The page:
Al-Qaeda infiltrating Syrian opposition – Washington Post
The remarks by Director of National Intelligence James R. Clapper are the most definitive to date from a senior Obama administration official on al-Qaeda’s efforts to insert itself into the Syrian uprising.
Two bombings in Damascus in December, as well as deadly attacks on security and intelligence buildings in Aleppo last week, “had all the earmarks of an al-Qaeda-like attack,” Clapper said, adding that the network’s affiliate in Iraq “is extending its reach into Syria.”
But Clapper suggested that al-Qaeda has so far not sought to call attention to its presence, and that its operatives may have slipped into groups of fighters opposed to the government of President Bashar al-Assad.
Al-Qaeda extremists “have infiltrated” opposition groups that “in many cases may not be aware they are there,” Clapper said in testimony before the Senate Armed Services committee.
U.S. intelligence agencies have not detected an influx of fighters from neighboring countries into Syria, where opposition forces are fragmented and often feuding, with little indication that a leader will soon emerge, officials said.
So far there has been no “clarion call to outsiders coming in,” said Lt. Gen. Ronald Burgess, director of the Defense Intelligence Agency. “We haven’t seen much of that up to this time, so basically the team that’s on the ground is playing with what it has.”
Burgess’s comments came just days after al-Qaeda leader Aymen al-Zawahiri released a video message urging fighters in Turkey, Iraq, Jordan and Lebanon to mobilize against Assad.
Al-Qaeda has largely been relegated to the sidelines in a series of uprisings across the Arab world over the past year, and its affiliate in Iraq has struggled to regroup after being hunted to near extinction by Shiite militias aligned with the American military “surge.”
U.S. officials for several weeks have been saying that the bombings in Syria bore certain characteristics of previous al-Qaeda operations, but that no definitive evidence had surfaced to establish that link.
Clapper seemed to go a step farther, describing al-Qaeda’s presence among militant groups as “another disturbing phenomenon that we’ve seen.”
Source: Washington Post
Ayman al-Zawahiri, the leader of al-Qaida, has called on Muslims around the world to support rebels in Syria who are seeking to overthrow Bashar al-Assad.
The statement is the most explicit attempt yet by the terrorist group to intervene in the ongoing Syrian conflict.
In the eight-minute video titled Onwards, Lions of Syria, posted on extremist websites on Saturday, Zawahiri calls on Muslims in Iraq, Jordan, Lebanon and Turkey to join the uprising against Assad’s “pernicious, cancerous regime”, and warned Syrian rebels not to rely on the west for help.
“Wounded Syria still bleeds day after day while the butcher, son of the butcher Bashar bin Hafiz [Hafez al-Assad], is not deterred to stop,” Zawahiri said. “But the resistance of our people in Syria despite all the pain, sacrifice and bloodshed escalates and grows.”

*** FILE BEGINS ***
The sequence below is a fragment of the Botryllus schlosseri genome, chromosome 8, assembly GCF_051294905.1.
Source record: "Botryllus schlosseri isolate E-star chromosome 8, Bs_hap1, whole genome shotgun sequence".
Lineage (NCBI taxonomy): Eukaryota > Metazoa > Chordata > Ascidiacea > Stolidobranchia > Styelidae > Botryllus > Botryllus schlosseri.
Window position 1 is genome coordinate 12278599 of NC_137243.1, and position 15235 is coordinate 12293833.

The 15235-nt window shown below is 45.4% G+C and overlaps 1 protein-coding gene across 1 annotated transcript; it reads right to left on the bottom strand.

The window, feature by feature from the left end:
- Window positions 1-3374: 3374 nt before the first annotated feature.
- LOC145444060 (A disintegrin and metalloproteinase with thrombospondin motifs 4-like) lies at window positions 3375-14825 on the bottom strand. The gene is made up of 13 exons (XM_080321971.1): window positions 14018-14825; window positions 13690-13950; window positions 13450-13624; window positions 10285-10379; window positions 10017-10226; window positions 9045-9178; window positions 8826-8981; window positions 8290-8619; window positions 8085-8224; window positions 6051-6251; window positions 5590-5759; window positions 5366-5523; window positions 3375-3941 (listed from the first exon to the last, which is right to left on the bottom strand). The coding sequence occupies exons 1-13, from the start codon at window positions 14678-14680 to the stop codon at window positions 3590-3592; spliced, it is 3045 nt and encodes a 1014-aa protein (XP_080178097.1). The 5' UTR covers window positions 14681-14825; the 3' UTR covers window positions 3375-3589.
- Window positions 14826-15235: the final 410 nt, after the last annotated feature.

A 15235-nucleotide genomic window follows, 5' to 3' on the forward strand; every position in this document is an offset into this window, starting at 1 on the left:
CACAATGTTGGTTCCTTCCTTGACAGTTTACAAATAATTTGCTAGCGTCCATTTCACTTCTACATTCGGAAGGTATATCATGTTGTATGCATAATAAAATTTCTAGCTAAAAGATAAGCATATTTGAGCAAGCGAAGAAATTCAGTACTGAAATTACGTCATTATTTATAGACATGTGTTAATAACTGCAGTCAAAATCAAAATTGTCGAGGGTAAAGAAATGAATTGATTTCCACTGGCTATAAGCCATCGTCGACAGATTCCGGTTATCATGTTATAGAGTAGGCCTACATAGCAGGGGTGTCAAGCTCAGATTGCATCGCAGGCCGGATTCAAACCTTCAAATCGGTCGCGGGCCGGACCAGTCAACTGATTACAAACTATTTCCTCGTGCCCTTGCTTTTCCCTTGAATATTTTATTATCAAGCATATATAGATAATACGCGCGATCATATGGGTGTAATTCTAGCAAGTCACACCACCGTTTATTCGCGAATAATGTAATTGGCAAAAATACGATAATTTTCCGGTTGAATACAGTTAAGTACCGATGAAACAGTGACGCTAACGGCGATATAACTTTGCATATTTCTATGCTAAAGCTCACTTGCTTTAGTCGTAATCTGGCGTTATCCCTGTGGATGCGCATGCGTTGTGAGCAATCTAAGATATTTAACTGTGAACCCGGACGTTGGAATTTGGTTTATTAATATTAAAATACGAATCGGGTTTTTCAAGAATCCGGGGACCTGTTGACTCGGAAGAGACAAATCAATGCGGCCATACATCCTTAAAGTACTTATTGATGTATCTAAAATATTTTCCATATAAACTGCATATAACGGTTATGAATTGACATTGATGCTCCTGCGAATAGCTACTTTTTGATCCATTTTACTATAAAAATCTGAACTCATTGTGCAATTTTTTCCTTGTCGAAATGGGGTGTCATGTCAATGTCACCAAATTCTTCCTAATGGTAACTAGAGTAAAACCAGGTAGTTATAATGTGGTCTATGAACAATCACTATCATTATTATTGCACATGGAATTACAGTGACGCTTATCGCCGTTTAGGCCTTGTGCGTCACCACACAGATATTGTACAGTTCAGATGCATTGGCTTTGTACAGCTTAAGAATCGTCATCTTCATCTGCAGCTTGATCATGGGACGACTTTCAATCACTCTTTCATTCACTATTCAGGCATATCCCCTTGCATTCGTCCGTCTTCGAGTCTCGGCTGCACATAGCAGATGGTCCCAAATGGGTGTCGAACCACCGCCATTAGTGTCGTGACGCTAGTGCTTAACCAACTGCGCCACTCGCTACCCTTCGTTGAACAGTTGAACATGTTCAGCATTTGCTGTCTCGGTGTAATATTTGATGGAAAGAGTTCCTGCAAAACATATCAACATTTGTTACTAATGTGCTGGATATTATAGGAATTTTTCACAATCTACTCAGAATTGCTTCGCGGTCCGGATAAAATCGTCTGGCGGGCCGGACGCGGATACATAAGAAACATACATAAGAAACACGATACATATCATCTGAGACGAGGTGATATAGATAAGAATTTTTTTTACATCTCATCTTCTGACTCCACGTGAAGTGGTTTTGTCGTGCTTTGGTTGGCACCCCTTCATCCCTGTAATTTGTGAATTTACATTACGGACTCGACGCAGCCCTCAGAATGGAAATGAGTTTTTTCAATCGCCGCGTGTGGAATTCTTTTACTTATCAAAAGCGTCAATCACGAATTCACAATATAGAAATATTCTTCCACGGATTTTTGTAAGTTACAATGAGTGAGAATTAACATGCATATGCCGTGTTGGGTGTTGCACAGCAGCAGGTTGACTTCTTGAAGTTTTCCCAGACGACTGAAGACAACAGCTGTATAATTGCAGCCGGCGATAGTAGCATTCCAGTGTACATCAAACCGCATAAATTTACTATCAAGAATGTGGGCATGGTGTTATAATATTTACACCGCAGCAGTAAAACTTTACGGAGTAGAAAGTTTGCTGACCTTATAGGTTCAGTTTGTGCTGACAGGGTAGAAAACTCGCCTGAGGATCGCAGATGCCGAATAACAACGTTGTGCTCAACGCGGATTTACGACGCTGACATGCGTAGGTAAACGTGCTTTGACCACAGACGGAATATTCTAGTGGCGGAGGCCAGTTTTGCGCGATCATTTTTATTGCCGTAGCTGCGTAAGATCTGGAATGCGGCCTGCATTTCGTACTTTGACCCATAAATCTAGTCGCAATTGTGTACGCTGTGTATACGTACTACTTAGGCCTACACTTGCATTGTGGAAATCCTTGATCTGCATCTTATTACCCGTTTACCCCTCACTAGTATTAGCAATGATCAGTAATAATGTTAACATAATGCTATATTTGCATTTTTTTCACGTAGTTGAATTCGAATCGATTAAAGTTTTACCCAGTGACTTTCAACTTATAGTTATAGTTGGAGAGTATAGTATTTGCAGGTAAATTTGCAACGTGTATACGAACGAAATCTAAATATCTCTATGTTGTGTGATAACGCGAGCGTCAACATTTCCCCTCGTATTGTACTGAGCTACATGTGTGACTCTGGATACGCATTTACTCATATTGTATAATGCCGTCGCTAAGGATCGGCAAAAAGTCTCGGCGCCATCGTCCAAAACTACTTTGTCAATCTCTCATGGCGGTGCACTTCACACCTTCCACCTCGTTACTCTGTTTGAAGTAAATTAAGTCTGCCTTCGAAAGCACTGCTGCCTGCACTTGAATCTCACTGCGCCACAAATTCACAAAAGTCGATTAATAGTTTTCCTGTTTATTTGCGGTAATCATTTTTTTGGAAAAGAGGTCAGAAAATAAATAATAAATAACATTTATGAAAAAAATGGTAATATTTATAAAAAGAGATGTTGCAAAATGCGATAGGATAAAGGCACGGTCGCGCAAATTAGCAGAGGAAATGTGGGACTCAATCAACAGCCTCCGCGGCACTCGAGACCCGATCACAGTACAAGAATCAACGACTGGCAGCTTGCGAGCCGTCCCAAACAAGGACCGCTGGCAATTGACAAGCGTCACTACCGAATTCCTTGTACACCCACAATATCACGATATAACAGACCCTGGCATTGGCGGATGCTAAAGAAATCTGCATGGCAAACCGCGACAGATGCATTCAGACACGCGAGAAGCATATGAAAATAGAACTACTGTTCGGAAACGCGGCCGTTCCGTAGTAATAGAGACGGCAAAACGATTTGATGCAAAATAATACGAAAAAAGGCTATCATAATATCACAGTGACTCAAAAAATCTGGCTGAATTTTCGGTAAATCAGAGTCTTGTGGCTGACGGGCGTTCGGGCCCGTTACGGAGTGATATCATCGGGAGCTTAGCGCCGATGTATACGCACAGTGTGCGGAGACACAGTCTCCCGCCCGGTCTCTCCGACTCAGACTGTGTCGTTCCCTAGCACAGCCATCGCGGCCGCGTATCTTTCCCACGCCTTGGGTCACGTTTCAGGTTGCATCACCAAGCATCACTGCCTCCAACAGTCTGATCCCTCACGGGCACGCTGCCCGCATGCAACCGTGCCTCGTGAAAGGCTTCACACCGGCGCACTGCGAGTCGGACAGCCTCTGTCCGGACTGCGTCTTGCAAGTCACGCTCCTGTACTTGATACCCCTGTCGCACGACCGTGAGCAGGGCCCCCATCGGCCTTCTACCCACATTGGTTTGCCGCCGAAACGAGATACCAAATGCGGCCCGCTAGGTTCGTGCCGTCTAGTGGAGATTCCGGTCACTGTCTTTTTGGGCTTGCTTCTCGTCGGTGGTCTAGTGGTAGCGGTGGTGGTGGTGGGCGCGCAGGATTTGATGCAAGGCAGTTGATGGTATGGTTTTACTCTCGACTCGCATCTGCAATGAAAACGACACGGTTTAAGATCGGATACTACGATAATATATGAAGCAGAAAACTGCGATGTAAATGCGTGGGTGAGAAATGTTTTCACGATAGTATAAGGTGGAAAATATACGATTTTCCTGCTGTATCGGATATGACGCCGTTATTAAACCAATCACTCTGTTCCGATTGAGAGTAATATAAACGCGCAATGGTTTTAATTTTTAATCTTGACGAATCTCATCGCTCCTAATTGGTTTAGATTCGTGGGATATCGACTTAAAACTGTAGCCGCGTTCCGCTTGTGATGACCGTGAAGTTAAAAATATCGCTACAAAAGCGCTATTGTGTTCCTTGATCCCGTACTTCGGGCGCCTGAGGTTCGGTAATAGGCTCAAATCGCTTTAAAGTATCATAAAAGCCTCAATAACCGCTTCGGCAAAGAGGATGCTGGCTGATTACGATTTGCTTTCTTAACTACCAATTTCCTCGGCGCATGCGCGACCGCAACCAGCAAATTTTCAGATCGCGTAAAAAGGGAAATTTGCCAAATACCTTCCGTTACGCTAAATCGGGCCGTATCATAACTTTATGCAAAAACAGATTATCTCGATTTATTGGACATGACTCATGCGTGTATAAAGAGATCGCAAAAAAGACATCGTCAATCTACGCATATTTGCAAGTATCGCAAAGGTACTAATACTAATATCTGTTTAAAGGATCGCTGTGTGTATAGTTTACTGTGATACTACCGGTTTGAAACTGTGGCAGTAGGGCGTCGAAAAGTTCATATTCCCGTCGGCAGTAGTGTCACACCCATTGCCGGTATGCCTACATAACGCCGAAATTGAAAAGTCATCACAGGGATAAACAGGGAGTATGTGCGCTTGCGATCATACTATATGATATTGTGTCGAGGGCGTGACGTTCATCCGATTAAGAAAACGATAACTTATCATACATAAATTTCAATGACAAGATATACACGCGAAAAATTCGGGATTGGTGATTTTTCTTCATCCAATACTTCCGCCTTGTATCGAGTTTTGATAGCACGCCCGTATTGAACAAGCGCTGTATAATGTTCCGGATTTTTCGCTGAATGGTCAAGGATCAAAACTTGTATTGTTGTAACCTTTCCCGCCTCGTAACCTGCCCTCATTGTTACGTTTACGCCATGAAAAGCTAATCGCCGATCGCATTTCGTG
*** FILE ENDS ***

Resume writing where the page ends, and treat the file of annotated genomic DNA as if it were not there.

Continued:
Al-Qaida, seriously weakened by the loss of its leader Osama bin Laden last year, has played no significant role in the ongoing unrest associated with the Arab spring. However, the group has made persistent attempts to indirectly influence those opposing autocratic regimes across the Middle East, and to intervene directly. Late last year senior militants linked to the group travelled from Afghanistan to Libya in an effort to boost recruitment in the chaotic aftermath of the fall of Muammar Gaddafi.
The Assad regime has repeatedly said Islamic militants are behind the violence in Syria, a claim rejected by opposition groups who say it is designed to discredit them in the eyes of the international community.
At the weekend, US newspapers cited American officials blaming al-Qaida in Iraq, a largely autonomous affiliate of the main group, for two recent bombings in the Syrian capital, Damascus, and a suicide attack in Aleppo on Friday that killed at least 28 people.
Zawahiri said: “If we want freedom, we must be liberated from this regime. If we want justice, we must retaliate against this regime. Continue your revolt and anger, don’t accept anything else apart from independent, respectful governments.”
In July, Zawahiri urged Syrian protesters to direct their movement also against Washington and Israel, denouncing the US as insincere in showing solidarity with them.
This month another video featuring Zawahiri appeared on Islamist forums, announcing that the Somali militant group al-Shabaab was joining its ranks, in an apparent attempt to boost morale and sharpen the threat to western targets.
Al-Qaida leader Zawahri praises Free Syrian Army (Opposition Militants)
Twin Bombing in Damascus, Syria on 23 December 2011
At least 40 people were killed and more than 100 injured in two suicide car bombings in Syria’s capital, Damascus, officials say. State TV said suspected al-Qaeda militants had targeted a General Security Directorate base and another security agency in the Kafr Sousa area.
Analysis: Russia Today
Analysis: Press TV
Robert Fisk: From Washington this looks like Syria’s ‘Benghazi moment’. But not from here
Look east and what does Bashar see? Iran standing with him and Iraq refusing to impose sanctions